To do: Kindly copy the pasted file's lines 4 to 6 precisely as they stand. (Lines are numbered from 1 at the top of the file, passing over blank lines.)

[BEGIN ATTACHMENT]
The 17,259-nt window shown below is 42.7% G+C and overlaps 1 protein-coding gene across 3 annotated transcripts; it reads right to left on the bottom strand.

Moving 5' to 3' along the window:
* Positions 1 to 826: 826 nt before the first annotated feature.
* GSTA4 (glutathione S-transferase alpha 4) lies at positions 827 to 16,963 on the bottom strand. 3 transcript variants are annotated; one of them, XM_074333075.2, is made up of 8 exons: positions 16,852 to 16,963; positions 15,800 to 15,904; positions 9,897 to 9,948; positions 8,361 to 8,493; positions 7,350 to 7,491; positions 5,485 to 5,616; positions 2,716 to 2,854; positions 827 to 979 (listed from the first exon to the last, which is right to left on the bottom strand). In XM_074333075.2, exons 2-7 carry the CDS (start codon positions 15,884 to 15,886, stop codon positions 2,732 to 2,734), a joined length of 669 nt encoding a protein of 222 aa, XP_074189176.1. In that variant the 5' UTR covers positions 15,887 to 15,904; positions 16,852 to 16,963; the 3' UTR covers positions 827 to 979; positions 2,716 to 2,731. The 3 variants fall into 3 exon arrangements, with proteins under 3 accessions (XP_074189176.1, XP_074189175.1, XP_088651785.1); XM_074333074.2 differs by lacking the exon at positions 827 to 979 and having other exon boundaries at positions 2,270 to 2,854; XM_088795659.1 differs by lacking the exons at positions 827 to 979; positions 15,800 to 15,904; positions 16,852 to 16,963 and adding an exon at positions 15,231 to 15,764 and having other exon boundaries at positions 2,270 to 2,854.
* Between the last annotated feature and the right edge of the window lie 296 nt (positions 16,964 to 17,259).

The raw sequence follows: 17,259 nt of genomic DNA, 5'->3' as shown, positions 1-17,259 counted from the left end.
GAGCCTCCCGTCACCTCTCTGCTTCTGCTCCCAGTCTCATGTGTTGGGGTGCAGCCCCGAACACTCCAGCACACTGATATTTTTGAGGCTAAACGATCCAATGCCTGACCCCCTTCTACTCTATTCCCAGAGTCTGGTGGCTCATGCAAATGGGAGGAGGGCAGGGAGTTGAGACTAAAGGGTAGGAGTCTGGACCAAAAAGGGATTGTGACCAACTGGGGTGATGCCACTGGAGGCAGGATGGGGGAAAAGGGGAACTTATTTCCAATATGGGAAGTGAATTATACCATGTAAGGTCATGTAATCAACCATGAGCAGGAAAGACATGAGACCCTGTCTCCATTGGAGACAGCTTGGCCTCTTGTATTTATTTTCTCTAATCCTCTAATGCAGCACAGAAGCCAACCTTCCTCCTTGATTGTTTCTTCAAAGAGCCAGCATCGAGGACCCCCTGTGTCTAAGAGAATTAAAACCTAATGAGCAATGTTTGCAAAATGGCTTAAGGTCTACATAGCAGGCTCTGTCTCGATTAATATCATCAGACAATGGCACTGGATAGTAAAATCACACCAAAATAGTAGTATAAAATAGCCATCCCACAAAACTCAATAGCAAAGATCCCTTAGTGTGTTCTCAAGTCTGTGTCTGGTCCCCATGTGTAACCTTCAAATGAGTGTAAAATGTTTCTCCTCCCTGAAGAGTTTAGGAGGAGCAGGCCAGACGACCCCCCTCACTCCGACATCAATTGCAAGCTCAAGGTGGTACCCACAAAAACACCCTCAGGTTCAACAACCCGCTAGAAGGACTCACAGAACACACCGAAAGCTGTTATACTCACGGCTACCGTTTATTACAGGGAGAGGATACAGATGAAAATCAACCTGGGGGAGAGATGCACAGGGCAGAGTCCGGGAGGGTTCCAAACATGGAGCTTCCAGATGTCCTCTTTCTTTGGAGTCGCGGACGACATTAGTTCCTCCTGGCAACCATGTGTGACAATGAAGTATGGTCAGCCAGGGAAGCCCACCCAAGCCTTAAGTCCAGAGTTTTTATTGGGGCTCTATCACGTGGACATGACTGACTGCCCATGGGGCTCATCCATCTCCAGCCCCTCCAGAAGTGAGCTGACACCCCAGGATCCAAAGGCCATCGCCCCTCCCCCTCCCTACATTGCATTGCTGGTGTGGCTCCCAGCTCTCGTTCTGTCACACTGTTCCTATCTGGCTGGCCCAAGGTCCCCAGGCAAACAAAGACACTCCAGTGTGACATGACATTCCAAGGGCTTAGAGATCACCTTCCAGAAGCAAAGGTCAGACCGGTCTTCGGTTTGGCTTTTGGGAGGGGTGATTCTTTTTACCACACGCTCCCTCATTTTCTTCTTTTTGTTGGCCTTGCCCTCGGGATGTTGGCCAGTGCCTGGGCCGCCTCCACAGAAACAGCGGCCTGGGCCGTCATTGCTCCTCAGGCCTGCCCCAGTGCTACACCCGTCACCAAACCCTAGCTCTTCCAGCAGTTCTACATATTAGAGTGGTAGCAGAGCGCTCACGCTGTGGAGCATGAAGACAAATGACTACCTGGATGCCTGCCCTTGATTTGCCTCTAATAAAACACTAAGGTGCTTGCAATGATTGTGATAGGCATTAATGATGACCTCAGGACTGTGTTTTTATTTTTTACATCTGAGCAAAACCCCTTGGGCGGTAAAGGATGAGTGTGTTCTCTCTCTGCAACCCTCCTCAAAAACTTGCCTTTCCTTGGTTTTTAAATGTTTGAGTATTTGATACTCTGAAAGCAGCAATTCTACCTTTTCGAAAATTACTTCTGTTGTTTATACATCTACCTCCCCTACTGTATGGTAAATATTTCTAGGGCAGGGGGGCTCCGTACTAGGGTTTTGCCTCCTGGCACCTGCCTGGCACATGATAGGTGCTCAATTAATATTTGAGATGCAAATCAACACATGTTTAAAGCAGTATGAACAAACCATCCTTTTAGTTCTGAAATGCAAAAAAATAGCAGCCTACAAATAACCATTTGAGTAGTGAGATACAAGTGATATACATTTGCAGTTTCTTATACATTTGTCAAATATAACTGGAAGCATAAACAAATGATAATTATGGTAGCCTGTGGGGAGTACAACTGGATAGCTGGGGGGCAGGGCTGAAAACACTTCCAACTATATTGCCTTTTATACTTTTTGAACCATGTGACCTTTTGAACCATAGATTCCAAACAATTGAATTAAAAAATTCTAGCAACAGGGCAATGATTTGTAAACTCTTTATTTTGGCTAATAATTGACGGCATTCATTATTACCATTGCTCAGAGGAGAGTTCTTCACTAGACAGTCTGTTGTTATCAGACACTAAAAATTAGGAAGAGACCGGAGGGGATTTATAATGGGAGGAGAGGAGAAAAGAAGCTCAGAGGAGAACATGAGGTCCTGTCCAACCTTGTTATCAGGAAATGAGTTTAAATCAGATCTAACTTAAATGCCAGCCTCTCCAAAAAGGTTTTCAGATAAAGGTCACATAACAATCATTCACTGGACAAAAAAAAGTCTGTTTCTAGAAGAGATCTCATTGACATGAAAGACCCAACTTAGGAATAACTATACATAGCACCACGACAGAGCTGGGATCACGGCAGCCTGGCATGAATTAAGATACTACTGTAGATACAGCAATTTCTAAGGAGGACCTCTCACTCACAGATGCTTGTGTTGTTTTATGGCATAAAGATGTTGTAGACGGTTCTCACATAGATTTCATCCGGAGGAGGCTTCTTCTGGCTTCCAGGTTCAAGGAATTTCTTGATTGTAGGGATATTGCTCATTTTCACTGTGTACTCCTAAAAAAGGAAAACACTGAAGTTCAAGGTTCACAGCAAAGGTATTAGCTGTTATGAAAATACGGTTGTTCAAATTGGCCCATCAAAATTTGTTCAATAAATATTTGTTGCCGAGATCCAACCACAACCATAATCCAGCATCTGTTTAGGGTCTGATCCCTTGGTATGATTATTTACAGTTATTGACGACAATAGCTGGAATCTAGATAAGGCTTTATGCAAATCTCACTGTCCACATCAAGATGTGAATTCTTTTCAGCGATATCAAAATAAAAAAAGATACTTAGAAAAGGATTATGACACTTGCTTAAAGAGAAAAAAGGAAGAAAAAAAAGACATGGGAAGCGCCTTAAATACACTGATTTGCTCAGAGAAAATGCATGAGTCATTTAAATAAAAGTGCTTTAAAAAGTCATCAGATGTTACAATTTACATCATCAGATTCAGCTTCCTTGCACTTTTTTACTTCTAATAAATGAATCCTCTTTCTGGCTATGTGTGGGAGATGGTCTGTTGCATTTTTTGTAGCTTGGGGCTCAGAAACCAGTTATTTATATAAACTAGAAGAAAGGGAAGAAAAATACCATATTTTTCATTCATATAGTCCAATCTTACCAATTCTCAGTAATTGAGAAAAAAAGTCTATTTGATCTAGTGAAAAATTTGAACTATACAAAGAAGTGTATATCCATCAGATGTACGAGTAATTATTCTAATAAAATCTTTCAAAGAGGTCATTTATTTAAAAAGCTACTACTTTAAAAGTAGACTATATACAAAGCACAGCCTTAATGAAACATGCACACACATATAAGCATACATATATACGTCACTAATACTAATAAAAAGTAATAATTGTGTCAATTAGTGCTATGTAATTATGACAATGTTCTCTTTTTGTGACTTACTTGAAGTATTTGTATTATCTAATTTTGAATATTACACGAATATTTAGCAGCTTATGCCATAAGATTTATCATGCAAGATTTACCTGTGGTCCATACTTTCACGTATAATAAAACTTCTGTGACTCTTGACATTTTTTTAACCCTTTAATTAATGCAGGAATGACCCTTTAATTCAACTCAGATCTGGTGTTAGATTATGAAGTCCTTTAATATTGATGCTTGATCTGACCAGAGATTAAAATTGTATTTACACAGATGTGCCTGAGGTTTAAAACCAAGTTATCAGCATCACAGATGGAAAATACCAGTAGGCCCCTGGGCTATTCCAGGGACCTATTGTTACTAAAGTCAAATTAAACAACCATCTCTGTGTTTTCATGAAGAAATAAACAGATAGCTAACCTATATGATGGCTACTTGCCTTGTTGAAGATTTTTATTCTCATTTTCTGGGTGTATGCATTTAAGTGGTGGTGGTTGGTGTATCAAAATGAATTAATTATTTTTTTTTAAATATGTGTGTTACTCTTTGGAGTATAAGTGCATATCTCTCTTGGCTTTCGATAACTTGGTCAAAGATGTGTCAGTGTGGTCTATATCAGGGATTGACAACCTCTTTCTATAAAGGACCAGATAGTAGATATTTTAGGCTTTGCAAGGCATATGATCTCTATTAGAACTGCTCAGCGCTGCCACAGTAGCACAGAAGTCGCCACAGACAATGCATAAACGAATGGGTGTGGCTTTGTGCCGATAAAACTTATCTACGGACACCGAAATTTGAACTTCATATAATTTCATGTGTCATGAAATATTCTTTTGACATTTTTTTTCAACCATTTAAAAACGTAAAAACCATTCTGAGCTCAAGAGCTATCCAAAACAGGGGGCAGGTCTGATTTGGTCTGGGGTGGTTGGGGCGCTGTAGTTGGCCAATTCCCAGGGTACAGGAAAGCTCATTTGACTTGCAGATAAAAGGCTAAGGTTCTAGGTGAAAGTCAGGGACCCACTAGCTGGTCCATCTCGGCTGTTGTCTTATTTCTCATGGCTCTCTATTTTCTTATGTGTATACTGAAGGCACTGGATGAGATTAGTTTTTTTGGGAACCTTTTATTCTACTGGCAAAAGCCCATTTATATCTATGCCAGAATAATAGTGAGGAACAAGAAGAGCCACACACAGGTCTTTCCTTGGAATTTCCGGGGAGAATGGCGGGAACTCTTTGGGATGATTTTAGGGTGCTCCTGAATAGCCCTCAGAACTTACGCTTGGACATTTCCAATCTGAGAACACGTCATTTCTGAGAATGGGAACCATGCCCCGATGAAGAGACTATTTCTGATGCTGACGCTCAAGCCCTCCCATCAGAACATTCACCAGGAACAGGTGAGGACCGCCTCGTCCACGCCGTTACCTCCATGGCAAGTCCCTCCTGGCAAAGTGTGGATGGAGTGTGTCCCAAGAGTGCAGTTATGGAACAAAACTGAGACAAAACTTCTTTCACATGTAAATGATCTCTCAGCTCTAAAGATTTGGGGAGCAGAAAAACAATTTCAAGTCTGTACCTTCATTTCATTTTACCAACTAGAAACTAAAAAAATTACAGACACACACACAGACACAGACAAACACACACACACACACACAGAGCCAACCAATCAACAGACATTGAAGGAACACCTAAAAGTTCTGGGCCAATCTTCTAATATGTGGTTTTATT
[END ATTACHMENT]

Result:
* GSTA4 (glutathione S-transferase alpha 4) lies at positions 827 to 16,963 on the bottom strand. 3 transcript variants are annotated; one of them, XM_074333075.2, is made up of 8 exons: positions 16,852 to 16,963; positions 15,800 to 15,904; positions 9,897 to 9,948; positions 8,361 to 8,493; positions 7,350 to 7,491; positions 5,485 to 5,616; positions 2,716 to 2,854; positions 827 to 979 (listed from the first exon to the last, which is right to left on the bottom strand). In XM_074333075.2, exons 2-7 carry the CDS (start codon positions 15,884 to 15,886, stop codon positions 2,732 to 2,734), a joined length of 669 nt encoding a protein of 222 aa, XP_074189176.1. In that variant the 5' UTR covers positions 15,887 to 15,904; positions 16,852 to 16,963; the 3' UTR covers positions 827 to 979; positions 2,716 to 2,731. The 3 variants fall into 3 exon arrangements, with proteins under 3 accessions (XP_074189176.1, XP_074189175.1, XP_088651785.1); XM_074333074.2 differs by lacking the exon at positions 827 to 979 and having other exon boundaries at positions 2,270 to 2,854; XM_088795659.1 differs by lacking the exons at positions 827 to 979; positions 15,800 to 15,904; positions 16,852 to 16,963 and adding an exon at positions 15,231 to 15,764 and having other exon boundaries at positions 2,270 to 2,854.
* Between the last annotated feature and the right edge of the window lie 296 nt (positions 16,964 to 17,259).

The raw sequence follows: 17,259 nt of genomic DNA, 5'->3' as shown, positions 1-17,259 counted from the left end.